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November 30, 2021


For every Star Trek nerd, and I imagine for our mutual friend Jane also, it makes us think of Omicron Ceti 3, the planet that makes Spock become emotional and Jim Kirk ready to abandon his ship.

"I'm not going back, Jim!"

Only that I love your handwriting in Greek. Such a lineage in those tracings.

I feel the same about Hebrew.
I began studying the alphabet after a business trip to Tel Aviv when I returned home laden with books on Judaism, Israeli history and politics, and wanted to leave my then-life to live on a kibbutz.
I once saw a front page of some magazine or other, whose headline was: When Israel was a child I loved him", now that Israel has grown up I'm not so enamoured...
Anyway, I've been with you for fifteen years, since I first fled to France as a mouse. I'm back again as a cancer survivor.
late-night ramblings... apologies

I always felt that British Hellenophiles were showing off. Greek's a foreign language with a double difficulty: got to learn the alphabet first. Then there are the myths with their many sickening methods of putting people to death. Plus the huge gulf between modern and ancient Greek (says he, coveniently forgetting the impenetrability of Beowulf). And the fact that modern Greece plays only a modest role in the aspirations of the EU; do I have to understand its politics? British Hellenophiles, though not rich, all seemed "comfortable" (an undefinable adjective that nevertheless plays the role of mortar in the brick-built structure that is the British middle class). If it hadn't been for James Joyce and, to a lesser degreee, Richard Strauss, I'd know even less about Ελλάς than I do. It just wasn't my intellectual homestead

Familiarity with a foreign language in an increasingly monoglot world seemed essential. Proof that one had been prepared to put in the hours towards a sense of community, however fractional. In 1972 the publishing company I worked for offered free language tuition during the working day and you can guess what decision I made. But it would represent steps taken towards Marguerite Duras not Racine, Jacques Chirac not Charlemagne, understanding the threat from the New Right rather than the Albigensian Heresy.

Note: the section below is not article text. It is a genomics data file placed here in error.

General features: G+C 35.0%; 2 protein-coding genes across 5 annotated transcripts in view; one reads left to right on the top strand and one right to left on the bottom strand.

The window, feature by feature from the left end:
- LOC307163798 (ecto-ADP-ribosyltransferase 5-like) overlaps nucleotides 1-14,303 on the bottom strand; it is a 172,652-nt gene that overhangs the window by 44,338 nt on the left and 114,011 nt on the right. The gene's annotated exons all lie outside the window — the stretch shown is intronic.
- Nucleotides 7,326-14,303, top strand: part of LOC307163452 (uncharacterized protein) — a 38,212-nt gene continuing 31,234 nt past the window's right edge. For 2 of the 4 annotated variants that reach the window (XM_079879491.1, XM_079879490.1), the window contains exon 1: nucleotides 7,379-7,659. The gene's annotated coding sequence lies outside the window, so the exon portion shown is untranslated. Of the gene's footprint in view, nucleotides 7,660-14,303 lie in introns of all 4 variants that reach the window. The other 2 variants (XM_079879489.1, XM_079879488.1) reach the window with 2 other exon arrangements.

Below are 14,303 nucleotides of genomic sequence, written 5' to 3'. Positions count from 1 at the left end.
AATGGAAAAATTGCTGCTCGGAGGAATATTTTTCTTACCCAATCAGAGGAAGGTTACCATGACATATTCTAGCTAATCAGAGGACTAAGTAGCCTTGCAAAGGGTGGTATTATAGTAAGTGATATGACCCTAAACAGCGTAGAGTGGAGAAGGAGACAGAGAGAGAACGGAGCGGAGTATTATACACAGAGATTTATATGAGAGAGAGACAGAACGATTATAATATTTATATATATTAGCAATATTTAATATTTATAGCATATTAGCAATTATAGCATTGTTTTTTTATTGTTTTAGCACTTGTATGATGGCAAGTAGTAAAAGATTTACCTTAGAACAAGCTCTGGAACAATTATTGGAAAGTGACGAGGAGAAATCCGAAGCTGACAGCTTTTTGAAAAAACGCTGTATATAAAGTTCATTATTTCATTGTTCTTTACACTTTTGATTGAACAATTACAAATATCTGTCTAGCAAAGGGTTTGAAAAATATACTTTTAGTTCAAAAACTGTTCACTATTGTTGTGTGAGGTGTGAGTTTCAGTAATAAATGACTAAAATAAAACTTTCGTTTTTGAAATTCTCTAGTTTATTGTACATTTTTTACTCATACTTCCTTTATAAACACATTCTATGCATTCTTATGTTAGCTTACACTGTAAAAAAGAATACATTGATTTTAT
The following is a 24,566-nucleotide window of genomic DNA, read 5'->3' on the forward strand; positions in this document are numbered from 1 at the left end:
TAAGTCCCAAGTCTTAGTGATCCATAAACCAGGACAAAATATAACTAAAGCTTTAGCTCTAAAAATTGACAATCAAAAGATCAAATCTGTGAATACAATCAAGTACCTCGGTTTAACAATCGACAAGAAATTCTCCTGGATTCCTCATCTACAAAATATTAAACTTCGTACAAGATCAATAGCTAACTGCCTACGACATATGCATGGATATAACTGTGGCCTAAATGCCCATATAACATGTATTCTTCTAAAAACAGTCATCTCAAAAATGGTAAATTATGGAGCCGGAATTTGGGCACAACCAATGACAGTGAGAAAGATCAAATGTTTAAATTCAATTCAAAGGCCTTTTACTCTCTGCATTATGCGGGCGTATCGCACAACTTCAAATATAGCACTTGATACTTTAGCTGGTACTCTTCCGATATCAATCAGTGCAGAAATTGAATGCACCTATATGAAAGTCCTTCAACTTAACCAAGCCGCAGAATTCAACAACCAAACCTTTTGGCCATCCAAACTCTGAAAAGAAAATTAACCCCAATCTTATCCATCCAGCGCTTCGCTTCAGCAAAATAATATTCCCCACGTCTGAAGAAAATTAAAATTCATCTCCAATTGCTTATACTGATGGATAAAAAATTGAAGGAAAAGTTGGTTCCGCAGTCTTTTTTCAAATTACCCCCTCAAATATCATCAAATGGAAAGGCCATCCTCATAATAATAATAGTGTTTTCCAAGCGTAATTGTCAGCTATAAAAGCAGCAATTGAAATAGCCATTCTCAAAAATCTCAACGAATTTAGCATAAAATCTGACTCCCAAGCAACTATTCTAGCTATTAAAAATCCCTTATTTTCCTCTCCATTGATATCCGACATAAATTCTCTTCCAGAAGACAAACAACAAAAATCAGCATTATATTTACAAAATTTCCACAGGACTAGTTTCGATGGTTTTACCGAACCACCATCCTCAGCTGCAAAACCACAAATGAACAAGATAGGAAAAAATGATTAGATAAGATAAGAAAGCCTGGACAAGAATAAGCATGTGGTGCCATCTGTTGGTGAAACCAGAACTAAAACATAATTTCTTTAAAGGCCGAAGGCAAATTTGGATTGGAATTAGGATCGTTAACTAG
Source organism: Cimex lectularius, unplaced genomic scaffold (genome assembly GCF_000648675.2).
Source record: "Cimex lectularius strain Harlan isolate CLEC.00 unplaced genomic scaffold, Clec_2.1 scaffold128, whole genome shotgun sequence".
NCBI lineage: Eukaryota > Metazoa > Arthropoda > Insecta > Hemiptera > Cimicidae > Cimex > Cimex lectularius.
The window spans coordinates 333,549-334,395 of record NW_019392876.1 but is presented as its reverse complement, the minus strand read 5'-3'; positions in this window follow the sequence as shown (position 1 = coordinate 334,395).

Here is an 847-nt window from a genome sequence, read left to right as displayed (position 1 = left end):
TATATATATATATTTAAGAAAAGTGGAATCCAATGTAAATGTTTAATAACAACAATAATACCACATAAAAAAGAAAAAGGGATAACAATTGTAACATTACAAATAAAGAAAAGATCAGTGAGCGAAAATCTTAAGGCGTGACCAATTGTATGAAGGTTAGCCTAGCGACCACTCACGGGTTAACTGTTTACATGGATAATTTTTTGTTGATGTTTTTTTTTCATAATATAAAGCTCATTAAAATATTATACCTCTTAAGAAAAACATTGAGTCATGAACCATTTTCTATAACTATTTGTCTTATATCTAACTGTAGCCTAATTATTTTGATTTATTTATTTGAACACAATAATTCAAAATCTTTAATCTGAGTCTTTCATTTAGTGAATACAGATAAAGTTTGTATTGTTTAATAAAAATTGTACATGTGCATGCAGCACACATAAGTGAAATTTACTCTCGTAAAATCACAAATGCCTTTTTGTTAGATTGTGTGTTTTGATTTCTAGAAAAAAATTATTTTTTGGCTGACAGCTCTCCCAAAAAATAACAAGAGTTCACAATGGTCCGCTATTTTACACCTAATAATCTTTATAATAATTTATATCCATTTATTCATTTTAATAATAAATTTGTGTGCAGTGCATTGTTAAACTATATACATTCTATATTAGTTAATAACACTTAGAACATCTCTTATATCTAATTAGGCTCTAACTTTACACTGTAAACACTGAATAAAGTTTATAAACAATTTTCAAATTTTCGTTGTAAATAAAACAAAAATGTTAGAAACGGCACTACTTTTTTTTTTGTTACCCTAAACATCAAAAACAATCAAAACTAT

The magazine I edited was sold and the new location was an hour's drive away. Because I liked to get in early my working day more closely corresponded with that of France, an hour ahead. Each morning I listened to France Inter's morning news magazine on the car radio.

And discovered a terrible risk. French politicians (and especially those of the Right - this was the heyday of Jean-Marie le Pen) did not speak like the man selling cerises in the street market at Clermont l'Hérault. Two-hundred words per minute became 60 wpm. The syntax, though still complex, was less idiomatic. The sentiments less extreme, more humane. The vocabulary almost shrunken. As a debutante in French-language-speaking I found myself loving this new and unexpected clarity. Revelling in it to the point where I came perilously close to accepting what was said was the truth. So beware. Greece is a real rag-tag and bobtail of political beliefs; remember The Colonels in Z. That clear speech may well be the language of the demagogue.

I fear I got off the point. Envy was probably the reason.

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Who was Cassandra?

  • In the Iliad, she is described as the loveliest of the daughters of Priam (King of Troy), and gifted with prophecy. The god Apollo loved her, but she spurned him. As a punishment, he decreed that no one would ever believe her. So when she told her fellow Trojans that the Greeks were hiding inside the wooden horse...well, you know what happened.